|8-3-11 Teacher Evaluation Pilot Program, School Funding in the News|
It took a little courage and some said a leap of faith, but 31 New Jersey school districts have signed up to be part of the Christie administration's pilot program for testing a statewide teacher evaluation system.
All of the models being assessed by the pilot must rely on student test scores and other achievement measures for up to half a teacher's grade, from "ineffective" to "highly effective." But with a few options to pick from, the state wants to evaluate them first in a mix of locales.
The state Department of Education has two weeks to decide the nine districts it will award a total of $1.1 million in grants for trying out various models, starting in the fall. The deadline for applying was last Thursday.
The administration’s plan is to take the lessons learned from the pilots and translate them into a statewide system in 2012-2013, in which teacher promotions and retentions -- and maybe eventually pay -- will depend on their evaluations.
"This pilot is an opportunity to partner with our teachers and to learn how an evaluation system can help them to constantly improve year after year," said Justin Barra, the state Department of Education’s chief spokesman.
"We are excited to see so many applicants from all corners of the state, which shows us that there is real interest from educators in improving teacher practice to help our students succeed," he said.
The list of applicants was decidedly varied, and included large urban districts like Elizabeth and Camden, suburban ones such as Fort Lee and Cherry Hill, and two charter schools, one north and one south.
NJ Spotlight spoke with three of the pilot program applicants, each with its own evaluation system in place and its own reasons for wanting to jump into the fray for what may be the most controversial issue in schools today: how to judge a good teacher.
In a district where a vast majority of students pass the state's tests, Cherry Hill hardly seems the place for revamping how it judges its 1,100 teachers. For the past seven years, the district has used an evaluation system devised by Princeton-area expert Charlotte Danielson.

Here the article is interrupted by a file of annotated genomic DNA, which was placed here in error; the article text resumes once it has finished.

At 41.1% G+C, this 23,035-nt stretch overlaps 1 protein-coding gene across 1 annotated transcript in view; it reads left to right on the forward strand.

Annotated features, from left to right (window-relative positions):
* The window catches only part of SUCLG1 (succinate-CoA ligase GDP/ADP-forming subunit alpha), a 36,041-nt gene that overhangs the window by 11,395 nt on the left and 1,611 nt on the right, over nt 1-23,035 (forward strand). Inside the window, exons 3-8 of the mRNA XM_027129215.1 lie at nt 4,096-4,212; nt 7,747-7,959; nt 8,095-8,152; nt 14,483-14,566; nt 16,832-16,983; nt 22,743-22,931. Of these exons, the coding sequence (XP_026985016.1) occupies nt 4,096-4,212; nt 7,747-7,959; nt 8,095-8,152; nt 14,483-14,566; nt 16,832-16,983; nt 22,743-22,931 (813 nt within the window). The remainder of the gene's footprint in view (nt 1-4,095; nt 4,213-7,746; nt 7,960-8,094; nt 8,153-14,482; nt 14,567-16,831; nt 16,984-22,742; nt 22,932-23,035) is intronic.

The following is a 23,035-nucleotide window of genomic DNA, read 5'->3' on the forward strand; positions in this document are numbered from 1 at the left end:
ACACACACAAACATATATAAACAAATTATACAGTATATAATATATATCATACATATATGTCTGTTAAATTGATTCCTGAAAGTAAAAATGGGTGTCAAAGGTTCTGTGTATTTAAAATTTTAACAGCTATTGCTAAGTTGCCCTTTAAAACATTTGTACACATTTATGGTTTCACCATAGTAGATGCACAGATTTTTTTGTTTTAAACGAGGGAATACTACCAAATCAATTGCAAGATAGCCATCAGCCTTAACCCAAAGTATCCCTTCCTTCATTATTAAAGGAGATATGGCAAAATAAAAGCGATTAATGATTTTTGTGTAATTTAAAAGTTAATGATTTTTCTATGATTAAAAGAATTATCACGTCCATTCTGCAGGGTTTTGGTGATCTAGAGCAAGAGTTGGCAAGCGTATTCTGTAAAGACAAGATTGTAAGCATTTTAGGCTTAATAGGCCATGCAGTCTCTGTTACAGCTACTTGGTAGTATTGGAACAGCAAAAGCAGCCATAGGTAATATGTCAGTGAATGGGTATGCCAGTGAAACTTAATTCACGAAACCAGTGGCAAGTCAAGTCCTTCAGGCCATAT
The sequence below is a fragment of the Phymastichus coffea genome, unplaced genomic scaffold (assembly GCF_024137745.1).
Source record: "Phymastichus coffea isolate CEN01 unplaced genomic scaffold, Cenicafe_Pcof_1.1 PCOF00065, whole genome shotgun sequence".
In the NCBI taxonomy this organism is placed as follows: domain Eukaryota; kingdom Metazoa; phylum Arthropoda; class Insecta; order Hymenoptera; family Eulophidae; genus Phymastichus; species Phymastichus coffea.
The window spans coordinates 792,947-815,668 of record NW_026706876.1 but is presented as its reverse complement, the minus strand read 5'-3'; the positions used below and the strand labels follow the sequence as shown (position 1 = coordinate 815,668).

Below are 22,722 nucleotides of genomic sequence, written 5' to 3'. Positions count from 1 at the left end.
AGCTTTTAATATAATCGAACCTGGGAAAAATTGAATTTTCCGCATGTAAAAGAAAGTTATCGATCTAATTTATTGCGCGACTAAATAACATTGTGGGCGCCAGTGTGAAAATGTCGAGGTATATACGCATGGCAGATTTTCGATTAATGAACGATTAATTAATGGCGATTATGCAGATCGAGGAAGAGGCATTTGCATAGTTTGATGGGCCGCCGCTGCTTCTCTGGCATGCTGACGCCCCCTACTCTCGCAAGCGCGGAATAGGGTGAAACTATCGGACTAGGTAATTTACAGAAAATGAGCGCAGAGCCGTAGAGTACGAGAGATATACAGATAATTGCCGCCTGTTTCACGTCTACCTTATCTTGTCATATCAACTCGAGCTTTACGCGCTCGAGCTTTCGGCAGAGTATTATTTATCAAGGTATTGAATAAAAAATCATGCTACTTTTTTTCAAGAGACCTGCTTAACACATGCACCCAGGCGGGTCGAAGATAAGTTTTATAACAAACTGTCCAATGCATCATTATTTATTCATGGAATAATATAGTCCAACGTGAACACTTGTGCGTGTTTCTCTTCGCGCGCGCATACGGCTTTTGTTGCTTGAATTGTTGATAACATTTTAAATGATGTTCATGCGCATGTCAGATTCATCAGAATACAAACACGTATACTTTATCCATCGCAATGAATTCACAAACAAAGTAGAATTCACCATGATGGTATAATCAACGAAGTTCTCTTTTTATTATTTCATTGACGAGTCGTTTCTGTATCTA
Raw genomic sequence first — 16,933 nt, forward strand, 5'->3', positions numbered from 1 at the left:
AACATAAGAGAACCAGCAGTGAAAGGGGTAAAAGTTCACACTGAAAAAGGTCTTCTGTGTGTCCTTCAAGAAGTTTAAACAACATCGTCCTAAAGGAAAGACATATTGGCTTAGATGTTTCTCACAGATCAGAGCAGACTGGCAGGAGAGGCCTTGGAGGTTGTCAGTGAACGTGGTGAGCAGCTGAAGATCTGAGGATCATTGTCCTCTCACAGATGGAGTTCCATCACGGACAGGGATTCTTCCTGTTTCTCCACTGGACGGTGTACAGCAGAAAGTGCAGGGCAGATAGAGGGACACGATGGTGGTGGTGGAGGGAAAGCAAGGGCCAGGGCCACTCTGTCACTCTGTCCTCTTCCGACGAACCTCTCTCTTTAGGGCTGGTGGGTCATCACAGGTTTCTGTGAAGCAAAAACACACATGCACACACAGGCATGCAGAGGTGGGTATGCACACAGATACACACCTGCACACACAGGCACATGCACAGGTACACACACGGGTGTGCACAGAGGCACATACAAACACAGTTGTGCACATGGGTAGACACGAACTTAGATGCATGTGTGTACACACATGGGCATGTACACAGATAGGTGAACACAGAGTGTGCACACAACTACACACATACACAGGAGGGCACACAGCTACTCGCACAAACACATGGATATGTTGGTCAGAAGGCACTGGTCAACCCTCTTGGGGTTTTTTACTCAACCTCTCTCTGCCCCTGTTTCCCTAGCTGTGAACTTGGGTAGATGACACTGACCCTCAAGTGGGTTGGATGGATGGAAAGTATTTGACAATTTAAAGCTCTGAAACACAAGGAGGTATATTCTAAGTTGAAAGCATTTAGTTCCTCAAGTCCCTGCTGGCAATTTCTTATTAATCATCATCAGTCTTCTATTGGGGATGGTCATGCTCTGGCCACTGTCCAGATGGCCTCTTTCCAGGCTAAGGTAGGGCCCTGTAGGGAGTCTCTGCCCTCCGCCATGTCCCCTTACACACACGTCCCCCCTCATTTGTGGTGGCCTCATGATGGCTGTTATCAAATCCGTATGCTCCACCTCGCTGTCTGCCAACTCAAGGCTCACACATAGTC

"We think it works well for us," said Maureen Reusche, the district superintendent. "The amount of time we have had it in place speaks to that."
But Reusche said she also could see the writing on the wall, with an administration moving to a more standardized model in the next year -- one that could include parts of Danielson's method.
"This would be an opportunity to be on the ground floor," she said. "And I would hope they are sincere and that participation will give us a voice."
The test will be in how to incorporate student achievement into what the district is doing already. Cherry Hill's current system does not directly link evaluations to student scores, but Reusche said student performance is infused in the process.
"It's throughout the evaluation in how we looking at student learning, student engagement, the whole instructional program," she said.
But now it will need to be more explicit as a defined factor in the evaluations. And that's not the only difference, since the pilot will also require a change in the number of observations each year and will impose a strict process for evaluation conferences.
Given all that, the district opted to include only four of its 19 schools in this round, two elementary, a middle school and the alternative high school. "We actually had several principals expressing interest," the superintendent said, "but we wanted to limit because we wanted to be sure we had the capacity."
And even in those four, there is no full teacher buy-in. But while a formal agreement was not required, Reusche said she won at least an informal agreement with the teachers union to proceed.
She still has lots of questions, but Reusche called it a "great opportunity."
"What would make me nervous is if this was a mandated process forced on all of our 19 schools right away," she said. "Instead, this is a way to test the waters and have input along the way."
Galloway Community Charter School
Opened in 1997, Galloway Community Charter School is among New Jersey’s first group of these alternative schools. Still, it remains a pretty small one, just 202 students enrolled for next year, with 23 teachers in front of them.
The school's leaders have constantly tweaked and prodded their programs along the way, including the school's teacher evaluation system.
"In our 13 years, we have probably revised it five times," said Deborah Nataloni, the school’s director.
The most recent was last year, when it adopted a model developed by James Stronge, an education professor at College of William and Mary. In addition to the traditional 40-minute classroom observations, supervisors also do a daily three-minute "walk-through" of every classroom to get a less formal look.